1. Use visual references for your characters

If you are a visual person like me, sometimes describing characters can be hard without visualizing them first. If you are someone who draws, try drawing your character using the descriptive words you already have. Adjust these descriptors as needed once you have your character drawn out. I sadly did not get the drawing gene, so I use a different approach. I call it the “movie book cast”. Think about people who you would cast in a movie version of your book. What about their appearance and body language is similar to one of your characters? Use their inspiration to help make your descriptors more concise.  

  1. Take inspiration from your own favorite characters

There are many books that inspire us to write within a certain genre. Characters do that as well. This means it’s time for one of my favorite things, a list. First, write down what you already know about your character. What are their traits, their morals, etc? Then, make a list of characters who have inspired you. Write down their attributes, and pick out a few that you think would go well with your character. It is very important that you use this as inspiration, not as a copy and paste deal. If you love Elizabeth Bennett, don’t put a new name on her and put her into your story. Instead, think of why you love Elizabeth and use these traits as inspiration to create your own character. 

  1. Don’t be afraid of flaws

When writing a story, a compelling tale is a must. How can you accomplish this with perfect characters? Newsflash, you can’t. Characters need to have flaws just like real life people. If you write a perfect protagonist going on a hero’s journey, there’s no point to the story. How will they grow if they’re perfect to begin with? This is when research and the good old character sheet come in handy. Use the information you gather from these to help determine these flaws. Are they a frustratingly perfect hero on a quest? Think about why they are going. Many times characters begin their journey for the wrong reasons, which is where the flaws begin to appear. Flaws are what make your characters relatable and interesting. It also makes your story interesting. No one cares about someone who can go through hardships without batting an eye. If you’re not sure where to begin, reference tip number four. What are the flaws of your favorite characters, and why were they present? Use them as a jumping off point to help you figure out how to humanize your own characters.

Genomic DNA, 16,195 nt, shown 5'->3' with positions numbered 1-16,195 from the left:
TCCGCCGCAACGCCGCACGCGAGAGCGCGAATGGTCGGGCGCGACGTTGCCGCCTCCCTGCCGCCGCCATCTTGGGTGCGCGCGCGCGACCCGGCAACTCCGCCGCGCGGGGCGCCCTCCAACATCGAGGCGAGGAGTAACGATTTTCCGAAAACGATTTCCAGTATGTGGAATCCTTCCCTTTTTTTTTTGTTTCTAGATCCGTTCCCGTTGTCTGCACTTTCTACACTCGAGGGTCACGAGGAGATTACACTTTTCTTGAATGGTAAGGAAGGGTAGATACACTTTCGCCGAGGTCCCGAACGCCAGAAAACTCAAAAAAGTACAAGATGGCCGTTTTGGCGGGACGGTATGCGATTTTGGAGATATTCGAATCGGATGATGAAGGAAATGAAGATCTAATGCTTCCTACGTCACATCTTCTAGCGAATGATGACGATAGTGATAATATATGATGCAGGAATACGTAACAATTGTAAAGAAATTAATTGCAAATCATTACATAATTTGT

Creating a dynamic character in the world of your imagination is hard, but so worth it. Once you have them fleshed out, the story seems a little less intimidating. What is your process for creating characters? Have you ever tried these steps before, and did they help you? Let me know in the comments below! I hope that these tips can help you with character creation, especially during the upcoming NaNoWriMo. We have about a month, but it’s never too early to start planning. Thanks so much for reading, and happy writing!

4 Great American Folklore Podcast Episodes to Check Out

Today marks the official first day of fall! It’s finally the season of ghost stories told around campfires. Around this time, folklore also makes a reappearance in droves. Folklore here in America often features the woodsy forests and mysterious vibe that brings fall to mind. They’re also fun stories to tell around a campfire during the spooky season. To get myself into the fall spirit, I’ve been enjoying folk tales in many forms. More recently, I’ve been enjoying them in podcast form. Are you interested in taking a dive into some American folklore? I’ve got a few podcast episodes that you need to check out!

Image from ATTWD

  1. And That’s Why We Drink- A Ouija Board Lemon and Poetized Martinis, Episode 188

Do you like telling spooky stories with your friends? This is the podcast for you! Join Em and Christine as they tell paranormal and true crime stories. You’ll be charmed by their friendly banter and fun tangents. They’ve covered countless stories, from windegos to con men. Em is the paranormal storyteller of this gang. In a recent episode, they told the classic tale The Legend of Sleepy Hollow. It’s a tale that’s bound to get you into the Halloween and fall spirit. This story, originally by Washington Irving, is given new life by Em as they paint a vivid picture of the spooky story. While adding in their signature peanut gallery comments, of course. I don’t want to give much away, but you could say there’s a “loaf” of great asides this episode. These comments bring in a modern look at this folklore, and often leads to a bunch of inside jokes for the ATTWD fans. You might find yourself in the future enjoying a glass of wine with Christine or a milkshake with Em as you listen to their next great telling!